At first, Ayurveda was foreign words in a book and more rules of what I should and shouldn’t eat for my body type. But then, quite literally, came the elemental awakening to what Ayurveda truly is. A whole world of possibility opened up in front of me as the language and tools of Ayurveda allowed me to move beyond the rules of “right and wrong” in my diet and make sense of my own inner nature through the elements. “It shows us how to live in a state of balance in which fulfillment is a matter of being, not becoming,” explains Dr. Frawley.
Suddenly, I didn’t have to become something else through linear diets and austere practices. I could relax, exhale, and expand into knowing myself through the awareness of the five elements and how they danced in my body and mind, giving me a compass to direct my daily practices towards balance, using ease and alignment rather than control or force. This beautiful wisdom of Ayurveda gifted me a grace to interact with my health in a whole new way.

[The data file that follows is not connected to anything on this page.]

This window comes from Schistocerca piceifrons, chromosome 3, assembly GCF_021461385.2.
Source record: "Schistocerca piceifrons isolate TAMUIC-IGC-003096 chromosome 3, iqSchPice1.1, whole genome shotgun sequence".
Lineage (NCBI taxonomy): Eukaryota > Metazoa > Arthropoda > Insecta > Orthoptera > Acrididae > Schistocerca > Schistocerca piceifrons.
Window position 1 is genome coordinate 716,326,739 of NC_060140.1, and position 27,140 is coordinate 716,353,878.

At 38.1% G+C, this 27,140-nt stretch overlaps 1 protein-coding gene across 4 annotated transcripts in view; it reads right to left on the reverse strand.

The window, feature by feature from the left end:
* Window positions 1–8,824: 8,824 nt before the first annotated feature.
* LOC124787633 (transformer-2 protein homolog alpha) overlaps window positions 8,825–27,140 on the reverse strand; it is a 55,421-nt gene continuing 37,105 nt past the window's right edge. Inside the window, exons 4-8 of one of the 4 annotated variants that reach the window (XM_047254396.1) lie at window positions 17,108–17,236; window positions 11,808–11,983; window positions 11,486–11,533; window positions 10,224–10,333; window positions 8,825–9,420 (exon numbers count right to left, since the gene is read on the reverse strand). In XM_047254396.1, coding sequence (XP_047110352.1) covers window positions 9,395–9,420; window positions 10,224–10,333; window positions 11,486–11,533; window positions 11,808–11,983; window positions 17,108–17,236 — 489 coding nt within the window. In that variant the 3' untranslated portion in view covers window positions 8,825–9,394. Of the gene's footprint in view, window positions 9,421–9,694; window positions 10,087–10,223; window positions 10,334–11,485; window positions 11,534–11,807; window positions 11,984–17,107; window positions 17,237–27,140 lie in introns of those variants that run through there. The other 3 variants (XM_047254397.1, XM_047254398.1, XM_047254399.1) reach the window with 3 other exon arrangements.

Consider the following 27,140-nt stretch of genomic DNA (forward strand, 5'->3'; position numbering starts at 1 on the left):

We Are the Elements
The essence of Ayurveda teaches us that we are a part of nature. Everything within nature, including our own bodies and minds, is comprised of these five elements—air, space, fire, water, and earth. We can observe the elements in their interplay by looking out the window. Notice the wind dancing in the leaves, erratic and mutable. Observe the stable qualities of the tree trunk as it roots down into the earth. Feel the warmth of the sun as it shines intensely mid-day, and the soothing qualities of water as it flows steadily in a cool stream. These are mirrored in our own bodies—as the bones and dense muscles create the stability of our physical structure, the waterways that transport blood and other fluids, the fire in the belly that transforms the food we eat into energy, and the nervous system that stimulates movement and connects body to mind. These dynamic forces, or doshas, are always at play within us and around us.